Proposed Collection; Comment Request, 70974 [2013-28425]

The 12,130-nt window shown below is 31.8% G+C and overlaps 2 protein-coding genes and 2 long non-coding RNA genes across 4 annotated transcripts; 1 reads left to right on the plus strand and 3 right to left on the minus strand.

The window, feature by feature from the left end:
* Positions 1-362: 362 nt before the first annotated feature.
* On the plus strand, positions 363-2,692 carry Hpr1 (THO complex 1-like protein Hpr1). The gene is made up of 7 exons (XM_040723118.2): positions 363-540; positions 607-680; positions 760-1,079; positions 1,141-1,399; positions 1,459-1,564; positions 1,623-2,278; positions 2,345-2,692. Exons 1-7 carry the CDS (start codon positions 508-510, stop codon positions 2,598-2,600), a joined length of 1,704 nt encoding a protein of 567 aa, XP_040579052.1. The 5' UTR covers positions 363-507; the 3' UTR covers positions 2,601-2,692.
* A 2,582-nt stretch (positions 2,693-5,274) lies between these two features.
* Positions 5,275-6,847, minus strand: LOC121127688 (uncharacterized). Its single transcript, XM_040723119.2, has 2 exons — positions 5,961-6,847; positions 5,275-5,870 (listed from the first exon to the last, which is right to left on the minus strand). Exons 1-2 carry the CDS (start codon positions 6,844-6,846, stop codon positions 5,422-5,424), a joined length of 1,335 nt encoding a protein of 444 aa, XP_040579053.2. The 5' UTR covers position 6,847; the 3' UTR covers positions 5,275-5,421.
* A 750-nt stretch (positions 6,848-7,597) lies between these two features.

Download as PDF 70974 Federal Register / Vol. 78, No. 229 / Wednesday, November 27, 2013 / Notices SECURITIES AND EXCHANGE COMMISSION Proposed Collection; Comment Request Upon Written Request, Copies Available From: Securities and Exchange Commission, Office of Investor Education and Advocacy, Washington, DC 20549–0213. emcdonald on DSK67QTVN1PROD with NOTICES Extension: Rule 12d3–1, OMB Control No. 3235–0561, SEC File No. 270–504. Notice is hereby given that, pursuant to the Paperwork Reduction Act of 1995 (44 U.S.C. 3501 et seq.), the Securities and Exchange Commission (the ‘‘Commission’’) is soliciting comments on the collections of information summarized below. The Commission plans to submit these existing collections of information to the Office of Management and Budget (‘‘OMB’’) for extension and approval. Section 12(d)(3) of the Investment Company Act of 1940 (15 U.S.C. 80a) generally prohibits registered investment companies (‘‘funds’’), and companies controlled by funds, from purchasing securities issued by a registered investment adviser, broker, dealer, or underwriter (‘‘securitiesrelated businesses’’). Rule 12d3–1 (‘‘Exemption of acquisitions of securities issued by persons engaged in securities related businesses’’ (17 CFR 270.12d3–1)) permits a fund to invest up to five percent of its assets in securities of an issuer deriving more than fifteen percent of its gross revenues from securities-related businesses, but a fund may not rely on rule 12d3–1 to acquire securities of its own investment adviser or any affiliated person of its own investment adviser. A fund may, however, rely on an exemption in rule 12d3–1 to acquire securities issued by its subadvisers in circumstances in which the subadviser would have little ability to take advantage of the fund, because it is not in a position to direct the fund’s securities purchases. The exemption in rule 12d3–1(c)(3) is available if (i) the subadviser is not, and is not an affiliated person of, an investment adviser that provides advice with respect to the portion of the fund that is acquiring the securities, and (ii) the advisory contracts of the subadviser, and any subadviser that is advising the purchasing portion of the fund, prohibit them from consulting with each other concerning securities transactions of the fund, and limit their responsibility in providing advice to providing advice with respect VerDate Mar<15>2010 17:02 Nov 26, 2013 Jkt 232001 to discrete portions of the fund’s portfolio. Based on an analysis of fund filings, the staff estimates that approximately 775 fund portfolios enter into subadvisory agreements each year.1 Based on discussions with industry representatives, the staff estimates that it will require approximately 3 attorney hours to draft and execute additional clauses in new subadvisory contracts in order for funds and subadvisers to be able to rely on the exemptions in rule 12d3–1. Because these additional clauses are identical to the clauses that a fund would need to insert in their subadvisory contracts to rely on rules 10f–3, 17a–10, and 17e–1 and because we believe that funds that use one such rule generally use all of these rules, we apportion this 3 hour time burden equally to all four rules. Therefore, we estimate that the burden allocated to rule 12d3–1 for this contract change would be 0.75 hours.2 Assuming that all 775 funds that enter into new subadvisory contracts each year make the modification to their contract required by the rule, we estimate that the rule’s contract modification requirement will result in 581 burden hours annually.3 An agency may not conduct or sponsor, and a person is not required to respond to, a collection of information unless it displays a currently valid control number. Written comments are invited on: (a) Whether the proposed collection of information is necessary for the proper performance of the functions of the agency, including whether the information will have practical utility; (b) the accuracy of the agency’s estimate of the burden of the collection of information; (c) ways to enhance the quality, utility, and clarity of the information collected; and (d) ways to minimize the burden of the collection of information on respondents, including through the use of automated collection techniques or other forms of information technology. Consideration will be given to comments and suggestions submitted in writing within 60 days of this publication. Please direct your written comments to Thomas Bayer, Chief Information Officer, Securities and Exchange Commission, C/O Remi Pavlik-Simon, 100 F Street NE., Washington, DC 1 Based on information in Commission filings, we estimate that 44.4 percent of funds are advised by subadvisers. 2 This estimate is based on the following calculation (3 hours ÷ 4 rules = .75 hours). 3 This estimate is based on the following calculation: (0.75 hours × 775 portfolios = 581 burden hours). PO 00000 Frm 00060 Fmt 4703 Sfmt 4703 20549; or send an email to: PRA_ Mailbox@sec.gov. Dated: November 21, 2013. Kevin M. O’Neill, Deputy Secretary. [FR Doc. 2013–28425 Filed 11–26–13; 8:45 am] BILLING CODE 8011–01–P SECURITIES AND EXCHANGE COMMISSION Proposed Collection; Comment Request Upon Written Request, Copies Available From: Securities and Exchange Commission, Office of Investor Education and Advocacy, Washington, DC 20549–0213. Extension: Rule 206(4)–6, OMB Control No. 3235– 0571, SEC File No. 270–513. Notice is hereby given that pursuant to the Paperwork Reduction Act of 1995 (44 U.S.C. 3501 et seq.) the Securities and Exchange Commission (the ‘‘Commission’’) is soliciting comments on the collections of information summarized below. The Commission plans to submit these existing collections of information to the Office of Management and Budget (‘‘OMB’’) for extension and approval. The title for the collection of information is ‘‘Rule 206(4)–6’’ under the Investment Advisers Act of 1940 (15 U.S.C. 80b–1 et seq.) (‘‘Advisers Act’’) and the collection has been approved under OMB Control No. 3235–0571. The Commission adopted rule 206(4)–6 (17 CFR 275.206(4)–6), the proxy voting rule, to address an investment adviser’s fiduciary obligation to clients who have given the adviser authority to vote their securities. Under the rule, an investment adviser that exercises voting authority over client securities is required to: (i) Adopt and implement policies and procedures that are reasonably designed to ensure that the adviser votes securities in the best interest of clients, including procedures to address any material conflict that may arise between the interest of the adviser and the client; (ii) disclose to clients how they may obtain information on how the adviser has voted with respect to their securities; and (iii) describe to clients the adviser’s proxy voting policies and procedures and, on request, furnish a copy of the policies and procedures to the requesting client. The rule is designed to assure that advisers that vote proxies for their clients vote those proxies in their clients’ best interest and provide E:\FR\FM\27NON1.SGM 27NON1